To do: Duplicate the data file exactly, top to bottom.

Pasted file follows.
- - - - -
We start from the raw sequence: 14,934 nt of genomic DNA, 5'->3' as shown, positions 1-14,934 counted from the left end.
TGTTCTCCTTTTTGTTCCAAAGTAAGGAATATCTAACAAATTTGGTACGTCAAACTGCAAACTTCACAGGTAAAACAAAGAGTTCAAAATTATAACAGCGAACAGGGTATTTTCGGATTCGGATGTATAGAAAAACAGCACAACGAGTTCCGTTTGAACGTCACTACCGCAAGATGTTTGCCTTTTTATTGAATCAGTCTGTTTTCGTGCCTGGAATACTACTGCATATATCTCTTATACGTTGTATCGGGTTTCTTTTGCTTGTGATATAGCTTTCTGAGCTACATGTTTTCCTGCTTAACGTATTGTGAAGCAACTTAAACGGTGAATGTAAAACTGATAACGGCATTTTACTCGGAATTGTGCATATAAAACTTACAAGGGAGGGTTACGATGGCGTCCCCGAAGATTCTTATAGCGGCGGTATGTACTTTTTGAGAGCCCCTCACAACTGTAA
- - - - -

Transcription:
We start from the raw sequence: 14,934 nt of genomic DNA, 5'->3' as shown, positions 1-14,934 counted from the left end.
TGTTCTCCTTTTTGTTCCAAAGTAAGGAATATCTAACAAATTTGGTACGTCAAACTGCAAACTTCACAGGTAAAACAAAGAGTTCAAAATTATAACAGCGAACAGGGTATTTTCGGATTCGGATGTATAGAAAAACAGCACAACGAGTTCCGTTTGAACGTCACTACCGCAAGATGTTTGCCTTTTTATTGAATCAGTCTGTTTTCGTGCCTGGAATACTACTGCATATATCTCTTATACGTTGTATCGGGTTTCTTTTGCTTGTGATATAGCTTTCTGAGCTACATGTTTTCCTGCTTAACGTATTGTGAAGCAACTTAAACGGTGAATGTAAAACTGATAACGGCATTTTACTCGGAATTGTGCATATAAAACTTACAAGGGAGGGTTACGATGGCGTCCCCGAAGATTCTTATAGCGGCGGTATGTACTTTTTGAGAGCCCCTCACAACTGTAA